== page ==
Best and worst of L, subway stops

The Ride goes distance — to check out every station

May 12, 2008

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The CTA has been asking riders to be “Mystery Shoppers” and tell the transit agency what it’s doing well — and not. To do our part, The Ride rode the entire length of the CTA rail system — 242 miles of L and subway track. Here are 10 “bests” and “worsts” that stood out:

1. Scariest platform

State/Lake — with Clark/Lake not far behind. It’s the combination of the really narrow platforms with so many riders crowding onto them. At its deepest, the State/Lake platform is just eight feet front to back. In some spots, though, commuters have just 3½ feet to maneuver because of posts. An elderly woman was killed after she walked off the platform in 2003 — witnesses said she seemed distracted by something to do with her purse. The station, built in 1894, is the oldest in the Loop.

2. Ghastliest station

Tough category. This one could go to North/Clybourn on the Red Line, where stalactites caused by dripping water dangle from the filthy ceiling. Or, a little farther south on the Red Line, Grand and State, which is cold and dank — except in the summer, when it’s sweaty humid — and currently has all the tiles ripped off for remodeling.

But, no, our winner — er, loser — is the Division Street platform on the Blue Line, for the mush of garbage and water between the tracks, the bad lighting, filthy walls, noise and general sense of claustrophobic urban gloom.

3. Garden spot

The prettiest spot on the L has to be . . . the Conservatory/Central Park Drive platform on the Green Line. The Queen Anne-style station house originally was part of the 1890s Lake Street L. It was reconstructed at Garfield Boulevard in 2001. From the platform, this isn’t your usual L view — vacant lots, expressways, fast-food rooftops. Instead, this time of year it’s Garfield Park in springtime.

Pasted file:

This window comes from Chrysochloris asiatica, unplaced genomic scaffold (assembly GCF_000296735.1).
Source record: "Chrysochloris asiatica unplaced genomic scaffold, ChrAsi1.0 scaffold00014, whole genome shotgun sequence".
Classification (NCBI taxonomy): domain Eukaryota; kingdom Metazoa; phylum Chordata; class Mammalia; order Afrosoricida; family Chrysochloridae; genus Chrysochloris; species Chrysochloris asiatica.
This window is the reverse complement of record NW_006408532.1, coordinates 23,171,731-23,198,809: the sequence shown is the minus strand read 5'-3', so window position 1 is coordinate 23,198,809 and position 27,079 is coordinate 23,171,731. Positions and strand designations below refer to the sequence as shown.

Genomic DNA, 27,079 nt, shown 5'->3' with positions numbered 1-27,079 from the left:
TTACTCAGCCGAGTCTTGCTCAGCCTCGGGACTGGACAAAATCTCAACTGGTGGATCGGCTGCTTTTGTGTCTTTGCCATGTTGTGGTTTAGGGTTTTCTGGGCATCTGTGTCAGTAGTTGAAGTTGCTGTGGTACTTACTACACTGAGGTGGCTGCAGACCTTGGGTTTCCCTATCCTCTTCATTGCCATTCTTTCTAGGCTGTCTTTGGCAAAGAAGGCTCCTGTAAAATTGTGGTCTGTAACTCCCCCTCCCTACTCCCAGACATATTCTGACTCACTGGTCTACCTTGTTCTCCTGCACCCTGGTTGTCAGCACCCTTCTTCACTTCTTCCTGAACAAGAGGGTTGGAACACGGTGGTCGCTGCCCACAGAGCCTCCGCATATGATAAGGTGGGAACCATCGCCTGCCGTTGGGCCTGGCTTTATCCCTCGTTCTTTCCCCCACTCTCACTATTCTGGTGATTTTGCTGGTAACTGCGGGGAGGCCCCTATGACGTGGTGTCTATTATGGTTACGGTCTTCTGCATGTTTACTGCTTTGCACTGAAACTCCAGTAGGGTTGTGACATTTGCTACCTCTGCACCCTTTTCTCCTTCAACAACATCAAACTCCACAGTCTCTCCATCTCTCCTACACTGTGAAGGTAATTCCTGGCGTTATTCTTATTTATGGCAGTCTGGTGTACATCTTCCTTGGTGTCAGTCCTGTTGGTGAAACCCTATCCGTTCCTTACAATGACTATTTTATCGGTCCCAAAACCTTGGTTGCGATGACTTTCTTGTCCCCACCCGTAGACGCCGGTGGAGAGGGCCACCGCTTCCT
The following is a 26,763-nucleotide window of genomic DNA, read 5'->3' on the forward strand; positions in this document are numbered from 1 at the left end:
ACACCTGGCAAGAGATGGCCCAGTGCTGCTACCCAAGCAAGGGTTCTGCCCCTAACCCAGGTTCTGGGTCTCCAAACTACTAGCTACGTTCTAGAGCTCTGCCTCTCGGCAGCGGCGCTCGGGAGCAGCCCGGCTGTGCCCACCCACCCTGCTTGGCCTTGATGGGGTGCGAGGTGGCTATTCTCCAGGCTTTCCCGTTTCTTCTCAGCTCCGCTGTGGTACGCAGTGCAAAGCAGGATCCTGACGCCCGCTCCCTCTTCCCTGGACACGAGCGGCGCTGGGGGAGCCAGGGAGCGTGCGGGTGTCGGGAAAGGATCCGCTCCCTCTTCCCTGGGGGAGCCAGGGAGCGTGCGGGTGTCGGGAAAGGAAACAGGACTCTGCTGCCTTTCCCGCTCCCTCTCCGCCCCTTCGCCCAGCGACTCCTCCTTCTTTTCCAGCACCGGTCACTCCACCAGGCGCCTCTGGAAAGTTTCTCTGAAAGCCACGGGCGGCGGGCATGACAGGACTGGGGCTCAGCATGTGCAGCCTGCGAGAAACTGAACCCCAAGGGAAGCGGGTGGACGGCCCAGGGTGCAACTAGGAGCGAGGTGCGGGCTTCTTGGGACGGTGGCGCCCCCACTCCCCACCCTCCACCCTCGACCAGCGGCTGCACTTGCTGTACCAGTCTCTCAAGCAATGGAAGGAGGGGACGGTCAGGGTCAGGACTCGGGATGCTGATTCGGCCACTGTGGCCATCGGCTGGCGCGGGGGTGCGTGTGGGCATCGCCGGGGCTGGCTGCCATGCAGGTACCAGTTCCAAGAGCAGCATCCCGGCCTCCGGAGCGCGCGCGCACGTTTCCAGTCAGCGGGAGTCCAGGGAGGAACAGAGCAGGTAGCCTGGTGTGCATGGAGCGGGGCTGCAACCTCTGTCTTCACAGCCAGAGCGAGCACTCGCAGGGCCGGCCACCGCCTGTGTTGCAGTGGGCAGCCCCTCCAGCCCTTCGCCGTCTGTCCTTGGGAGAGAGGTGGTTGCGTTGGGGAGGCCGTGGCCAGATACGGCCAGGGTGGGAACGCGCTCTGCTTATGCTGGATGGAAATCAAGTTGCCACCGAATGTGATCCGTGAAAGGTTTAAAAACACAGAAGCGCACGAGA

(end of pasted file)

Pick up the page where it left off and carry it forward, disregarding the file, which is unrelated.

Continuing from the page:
4. Coolest art

The 18th Street station on the Pink Line is covered with colorful Mexican folk designs — dancers and gods, saints and flowers.

At the next stop, near the entrance of the Damen station, is a glass mosaic by Juan Chavez depicting scenes from Pilsen. Chavez, along with artist Corrine Peterson, created the “Hopes and Dreams” mosaic in the transfer tunnel between the State/Roosevelt subway and the Green/Orange Line L station.

5. Best-smelling

The Argyle L platform on the Red Line smells like star anise and ginger, wafting up from the Chinese and Vietnamese restaurants below. The Western Avenue station on the Pink Line smells like tortillas. Both beat the more common platform smells.

6. Worst-smelling

Orange Line stations have wind shelters that face away from the tracks, with concrete benches. Something about this configuration attracts . . . who knows what, but it’s not good. Both the Halsted and the Ashland stations were bad — it was better to stand in the wind.

7. Top spot for drunks

From the 47th Street southbound platform on the Green Line, we saw a rooftop littered with 54 empty liquor bottles — and one discarded cane.

8. Paradise for pigeons (not passengers)

For pigeon lovers, Halsted on the Green Line is your platform. Benches and flooring were liberally speckled with feathers — and pigeon poop. Runner-up: the Irving Park station entrance on the Blue Line.

9. Best ride for readers (L branch)

Rides on the South Branch of the Red Line at evening rush hour found everybody silently reading. There were Bibles, news magazines, novels, textbooks and newspapers. And it was quieter than a library.

10. Most obnoxious riders

One last note on riders. After riding 242 miles of L and subway, The Ride feels qualified to observe that the Brown Line at rush hour seemed to have the highest ratio of self-absorbed, loutish passengers. This is the worst line if you’re pregnant — few people even look up to offer a seat.